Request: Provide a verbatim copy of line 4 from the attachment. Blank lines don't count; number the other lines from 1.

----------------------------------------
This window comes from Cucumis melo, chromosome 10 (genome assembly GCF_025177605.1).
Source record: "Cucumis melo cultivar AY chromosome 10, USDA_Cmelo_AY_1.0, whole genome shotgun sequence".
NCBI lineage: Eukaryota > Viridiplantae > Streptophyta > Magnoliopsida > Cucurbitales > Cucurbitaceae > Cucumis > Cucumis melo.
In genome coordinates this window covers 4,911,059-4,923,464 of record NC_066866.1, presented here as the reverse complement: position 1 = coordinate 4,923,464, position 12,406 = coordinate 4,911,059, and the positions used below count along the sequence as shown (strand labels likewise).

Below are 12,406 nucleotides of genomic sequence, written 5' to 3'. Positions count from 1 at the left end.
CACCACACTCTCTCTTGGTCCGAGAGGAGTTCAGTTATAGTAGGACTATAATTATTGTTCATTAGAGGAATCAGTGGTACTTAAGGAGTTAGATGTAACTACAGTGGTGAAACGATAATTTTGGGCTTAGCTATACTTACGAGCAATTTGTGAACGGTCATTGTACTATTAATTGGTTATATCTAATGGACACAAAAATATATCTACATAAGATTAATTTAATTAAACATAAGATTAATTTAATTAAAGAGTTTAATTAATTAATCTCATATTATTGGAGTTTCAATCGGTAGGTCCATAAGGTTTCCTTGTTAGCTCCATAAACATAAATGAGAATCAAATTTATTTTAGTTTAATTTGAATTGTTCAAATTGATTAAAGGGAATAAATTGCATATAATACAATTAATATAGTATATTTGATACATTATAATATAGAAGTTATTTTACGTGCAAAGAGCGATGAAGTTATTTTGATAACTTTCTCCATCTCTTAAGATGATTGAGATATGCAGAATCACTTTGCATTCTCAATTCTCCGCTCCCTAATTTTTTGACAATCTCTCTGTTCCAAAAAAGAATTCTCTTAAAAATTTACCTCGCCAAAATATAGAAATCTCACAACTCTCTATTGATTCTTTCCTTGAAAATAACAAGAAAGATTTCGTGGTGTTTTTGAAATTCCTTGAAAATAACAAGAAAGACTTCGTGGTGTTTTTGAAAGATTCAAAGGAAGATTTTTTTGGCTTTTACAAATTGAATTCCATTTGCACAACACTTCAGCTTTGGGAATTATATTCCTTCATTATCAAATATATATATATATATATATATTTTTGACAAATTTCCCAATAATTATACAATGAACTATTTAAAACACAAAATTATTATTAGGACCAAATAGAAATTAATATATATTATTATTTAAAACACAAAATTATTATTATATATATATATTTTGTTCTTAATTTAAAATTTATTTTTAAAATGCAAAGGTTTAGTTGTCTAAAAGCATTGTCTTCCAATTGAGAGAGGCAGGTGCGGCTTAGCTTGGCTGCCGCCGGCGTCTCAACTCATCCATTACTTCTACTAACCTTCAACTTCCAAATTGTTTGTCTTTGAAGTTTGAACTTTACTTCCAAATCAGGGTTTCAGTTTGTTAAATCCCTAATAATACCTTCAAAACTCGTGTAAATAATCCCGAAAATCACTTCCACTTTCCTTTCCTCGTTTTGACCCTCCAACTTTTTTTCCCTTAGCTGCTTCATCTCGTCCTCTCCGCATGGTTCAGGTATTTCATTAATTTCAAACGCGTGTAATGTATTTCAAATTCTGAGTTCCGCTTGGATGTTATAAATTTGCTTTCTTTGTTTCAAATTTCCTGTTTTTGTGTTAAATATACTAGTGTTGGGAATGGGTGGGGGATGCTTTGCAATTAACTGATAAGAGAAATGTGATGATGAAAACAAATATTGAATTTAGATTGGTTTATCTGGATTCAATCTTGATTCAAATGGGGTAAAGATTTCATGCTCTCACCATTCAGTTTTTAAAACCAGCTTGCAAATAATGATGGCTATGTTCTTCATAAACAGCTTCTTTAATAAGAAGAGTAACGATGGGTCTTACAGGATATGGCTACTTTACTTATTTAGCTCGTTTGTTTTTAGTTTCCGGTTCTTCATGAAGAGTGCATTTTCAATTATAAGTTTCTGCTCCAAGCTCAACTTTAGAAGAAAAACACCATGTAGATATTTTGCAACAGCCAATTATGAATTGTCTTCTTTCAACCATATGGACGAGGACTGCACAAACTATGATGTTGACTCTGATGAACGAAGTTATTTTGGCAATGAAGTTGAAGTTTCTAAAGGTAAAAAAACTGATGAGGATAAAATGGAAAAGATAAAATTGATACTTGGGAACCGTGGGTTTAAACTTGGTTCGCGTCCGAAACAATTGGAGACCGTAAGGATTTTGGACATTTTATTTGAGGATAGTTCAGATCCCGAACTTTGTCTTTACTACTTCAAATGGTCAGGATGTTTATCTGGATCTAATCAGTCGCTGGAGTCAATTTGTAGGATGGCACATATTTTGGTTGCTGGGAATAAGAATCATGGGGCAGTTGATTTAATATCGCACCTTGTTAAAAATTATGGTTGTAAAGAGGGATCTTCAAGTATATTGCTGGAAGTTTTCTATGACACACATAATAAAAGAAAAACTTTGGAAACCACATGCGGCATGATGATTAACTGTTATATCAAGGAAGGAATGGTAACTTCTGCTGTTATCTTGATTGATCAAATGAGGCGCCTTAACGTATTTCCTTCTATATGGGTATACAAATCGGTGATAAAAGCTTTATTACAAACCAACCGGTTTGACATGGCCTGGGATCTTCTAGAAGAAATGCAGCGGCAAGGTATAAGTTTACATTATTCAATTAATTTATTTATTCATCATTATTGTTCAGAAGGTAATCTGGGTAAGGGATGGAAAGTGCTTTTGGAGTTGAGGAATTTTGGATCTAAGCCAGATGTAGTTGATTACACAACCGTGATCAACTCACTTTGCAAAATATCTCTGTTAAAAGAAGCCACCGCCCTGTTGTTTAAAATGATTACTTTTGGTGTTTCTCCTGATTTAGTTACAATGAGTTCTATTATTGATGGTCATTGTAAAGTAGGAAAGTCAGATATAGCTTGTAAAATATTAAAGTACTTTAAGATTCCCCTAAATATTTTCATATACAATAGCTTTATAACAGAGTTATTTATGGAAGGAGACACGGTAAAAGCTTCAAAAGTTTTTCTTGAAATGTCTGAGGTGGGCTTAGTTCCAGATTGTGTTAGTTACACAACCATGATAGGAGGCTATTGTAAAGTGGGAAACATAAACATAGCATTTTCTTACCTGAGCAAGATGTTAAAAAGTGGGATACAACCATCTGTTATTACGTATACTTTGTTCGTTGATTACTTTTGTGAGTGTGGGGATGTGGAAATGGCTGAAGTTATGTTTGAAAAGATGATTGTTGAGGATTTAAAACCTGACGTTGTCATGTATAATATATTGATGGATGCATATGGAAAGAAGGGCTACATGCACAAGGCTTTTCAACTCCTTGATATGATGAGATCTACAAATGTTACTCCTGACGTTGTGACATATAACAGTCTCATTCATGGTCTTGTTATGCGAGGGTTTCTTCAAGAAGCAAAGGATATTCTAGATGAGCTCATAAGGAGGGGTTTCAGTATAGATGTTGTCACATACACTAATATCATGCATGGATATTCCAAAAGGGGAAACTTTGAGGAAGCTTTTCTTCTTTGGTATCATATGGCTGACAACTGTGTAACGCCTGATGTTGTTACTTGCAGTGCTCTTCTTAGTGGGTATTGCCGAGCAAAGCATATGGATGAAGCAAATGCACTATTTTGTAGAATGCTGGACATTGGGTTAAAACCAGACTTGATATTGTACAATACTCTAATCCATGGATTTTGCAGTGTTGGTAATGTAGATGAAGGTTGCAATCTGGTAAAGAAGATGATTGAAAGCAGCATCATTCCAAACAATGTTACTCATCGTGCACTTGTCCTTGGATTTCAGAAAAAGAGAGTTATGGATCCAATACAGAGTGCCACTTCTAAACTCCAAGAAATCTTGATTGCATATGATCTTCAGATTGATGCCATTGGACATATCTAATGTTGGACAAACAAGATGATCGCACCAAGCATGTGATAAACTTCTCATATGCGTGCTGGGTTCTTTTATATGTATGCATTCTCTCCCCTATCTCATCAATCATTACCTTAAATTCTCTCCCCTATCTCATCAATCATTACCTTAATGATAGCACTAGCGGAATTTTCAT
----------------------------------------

In genome coordinates this window covers 4,911,059-4,923,464 of record NC_066866.1, presented here as the reverse complement: position 1 = coordinate 4,923,464, position 12,406 = coordinate 4,911,059, and the positions used below count along the sequence as shown (strand labels likewise).